CETA, TTIP, the EU - many issues are too important to leave to politicians, say direct democracy campaigners. But, the German constitution has a number of checks in place that guarantee parliamentary authority.
The 70-year-old music teacher responsible for the massively supported - but ultimately failed - constitutional lawsuit against the CETA trade deal with Canada has set up a new campaign: to introduce national referendums in Germany.
Arguing that it is "fatal" to disregard the "majority's interests at the expense of millions of people and the environment," Marianne Grimmenstein said in her new online petition that there are a number of issues, from TTIP to bank bailouts to social benefits, that show that "citizens better make important decisions themselves."
But though the campaign has already gathered nearly 22,000 online signatures, she appears to be fighting an uphill constitutional battle. Germany is one of the few European countries where national referendums are banned - or at least so the conventional wisdom goes.
In fact, Grimmenstein argues, Article 20 (2) of the Basic Law (as Germany's constitution is known) not only specifically allows national referendums, but actually makes them essential to the German political system: "All state authority is derived from the people. It shall be exercised by the people through elections and other votes and through specific legislative, executive and judicial bodies."
As far as Grimmenstein is concerned, "other votes" includes referendums, which means there is no need to amend the constitution (requiring a two-thirds majority in both chambers of parliament) to create a law regulating national referendums. For that reason, her petition is aimed specifically at Angela Merkel's conservative party, the Christian Democratic Union (CDU), the only major party to be firmly against expanding direct democracy on a national level in Germany - turn the CDU, she argues, and the path is straightforward.
The states, represented in the Bundesrat, have a constitutional right to be involved in the legislative process
To back her up, Grimmenstein cites a handful of constitutional lawyers and law professors who share her interpretation, and quotes a 2012 comment piece written in the "Süddeutsche Zeitung" by writer and honorary law professor Heribert Prantl.
"The call for plebiscites on a national level is not an impertinence from civil society, but a still unfulfilled, yet unalterable central constitutional instruction," Prantl wrote.
But it's not that simple, says Uwe Lipinski, a constitutional lawyer based in Heidelberg. "Ms Grimmenstein and Mr Prantl would be right if you only read Article 20 (2) in isolation," he told DW. "The constitutional lawyer has to read several constitutional clauses in context with each other."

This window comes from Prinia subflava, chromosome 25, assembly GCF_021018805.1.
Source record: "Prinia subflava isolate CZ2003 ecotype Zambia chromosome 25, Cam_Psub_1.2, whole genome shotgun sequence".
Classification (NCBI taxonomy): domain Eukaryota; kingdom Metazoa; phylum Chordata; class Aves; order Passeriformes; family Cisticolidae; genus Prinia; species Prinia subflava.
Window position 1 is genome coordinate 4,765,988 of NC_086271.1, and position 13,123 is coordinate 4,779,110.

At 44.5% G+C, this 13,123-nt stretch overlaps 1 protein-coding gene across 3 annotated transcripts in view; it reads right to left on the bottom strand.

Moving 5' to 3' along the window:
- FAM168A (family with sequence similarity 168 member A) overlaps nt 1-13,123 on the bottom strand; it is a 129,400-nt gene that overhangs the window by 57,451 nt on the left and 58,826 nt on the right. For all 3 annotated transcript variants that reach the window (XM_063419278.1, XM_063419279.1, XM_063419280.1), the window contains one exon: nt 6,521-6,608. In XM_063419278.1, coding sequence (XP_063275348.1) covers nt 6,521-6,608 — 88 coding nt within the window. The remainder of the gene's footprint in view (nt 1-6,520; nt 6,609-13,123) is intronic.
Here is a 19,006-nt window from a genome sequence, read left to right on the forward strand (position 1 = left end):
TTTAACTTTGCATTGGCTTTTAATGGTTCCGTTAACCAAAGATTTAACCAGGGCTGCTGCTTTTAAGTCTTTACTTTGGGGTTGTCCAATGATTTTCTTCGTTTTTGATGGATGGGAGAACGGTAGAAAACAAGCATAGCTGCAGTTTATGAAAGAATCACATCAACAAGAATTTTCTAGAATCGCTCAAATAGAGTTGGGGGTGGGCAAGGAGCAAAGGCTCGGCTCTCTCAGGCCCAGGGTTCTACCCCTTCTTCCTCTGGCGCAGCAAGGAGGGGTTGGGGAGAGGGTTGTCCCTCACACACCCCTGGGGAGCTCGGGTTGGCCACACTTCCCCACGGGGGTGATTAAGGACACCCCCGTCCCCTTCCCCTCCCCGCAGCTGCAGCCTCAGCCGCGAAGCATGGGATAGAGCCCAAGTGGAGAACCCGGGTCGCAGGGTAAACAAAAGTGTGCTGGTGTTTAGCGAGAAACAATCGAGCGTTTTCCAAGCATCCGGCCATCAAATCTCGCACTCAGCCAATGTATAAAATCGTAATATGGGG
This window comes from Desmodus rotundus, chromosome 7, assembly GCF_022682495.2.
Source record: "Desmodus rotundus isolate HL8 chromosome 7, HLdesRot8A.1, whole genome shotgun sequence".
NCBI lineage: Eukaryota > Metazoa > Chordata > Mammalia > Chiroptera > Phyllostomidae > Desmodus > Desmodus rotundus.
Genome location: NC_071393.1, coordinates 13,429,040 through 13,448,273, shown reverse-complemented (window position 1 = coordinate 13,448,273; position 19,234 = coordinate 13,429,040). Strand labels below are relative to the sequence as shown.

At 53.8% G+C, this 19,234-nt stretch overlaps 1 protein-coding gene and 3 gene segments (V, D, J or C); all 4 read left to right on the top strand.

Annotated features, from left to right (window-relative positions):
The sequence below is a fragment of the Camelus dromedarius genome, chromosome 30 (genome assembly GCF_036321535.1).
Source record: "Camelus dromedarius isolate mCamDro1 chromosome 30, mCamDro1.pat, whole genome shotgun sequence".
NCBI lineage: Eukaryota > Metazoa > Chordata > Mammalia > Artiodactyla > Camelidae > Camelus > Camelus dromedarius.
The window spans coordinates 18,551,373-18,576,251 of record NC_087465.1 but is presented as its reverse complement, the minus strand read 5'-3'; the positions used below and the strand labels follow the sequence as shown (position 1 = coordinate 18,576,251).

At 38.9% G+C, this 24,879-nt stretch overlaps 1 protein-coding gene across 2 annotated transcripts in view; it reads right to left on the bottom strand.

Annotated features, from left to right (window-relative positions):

For one thing, most constitutional lawyers agree that Article 76 of the Basic Law defines Germany's legislative process very clearly, and contains no allowances for direct democracy at all. Any change to Germany's legislative process would require Article 76 to be amended - and therefore a two-thirds majority.
In fact, the constitutional court has already made a ruling to that effect, as part of the so-called "Lisbon ruling" of 2009, which decided to what extent the European Union's Lisbon Treaty was compatible with the German constitution.
"The constitutional court said, sure, national referendums can be introduced, if there's a change to the constitution, but they don't have to be," said Lipinski. "There's no obligation to introduce national referendums."
Lipinski describes himself as politically sympathetic to more direct democracy (parliaments are "just as likely" to make bad decisions as the people, he argues). But as a constitutional lawyer he can't help but see the massive headache that introducing national referendums would bring.
Heuss called plebiscites "a prize for any demagogue"
Many areas of the constitution that would need to be altered to make room for national referendums to create new laws. For instance: how would Germany's 16 states be integrated into a direct legislative process (the state governments make up the Bundesrat, the upper house of the German parliament)?
Article 79 (3) says that constitutional amendments are fundamentally inadmissible if they affect the states' involvement in the legislative process - in other words, the states have to be involved in making new laws, plebiscite or no plebiscite. "You can't just abolish the rights of the Bundesrat with a new law, or even just limit it," said Lipinski. "That's simply impossible."
Warnings from history
There are good historical reasons why the German constitution reserves so much power for parliament. In 1933, the new Nazi government introduced a law allowing the government to initiate referendums to pass new laws or even any of its "intended measures." This allowed, for instance, Adolf Hitler to meld the offices of Reich President and Reich Chancellor via a referendum in 1934.
There is also a longstanding theory that one of the reasons why the Weimar Republic collapsed was because its 1921 referendum law made it too easy for populist initiatives to overrule the elected parliament. This has been largely discredited by newer scholarship, says Lipinski, but it was certainly on the minds of the new Germany's founding fathers when West Germany was created in 1949 - As Germany's first president Theodor Heuss famously said, plebiscites are a "prize for every demagogue."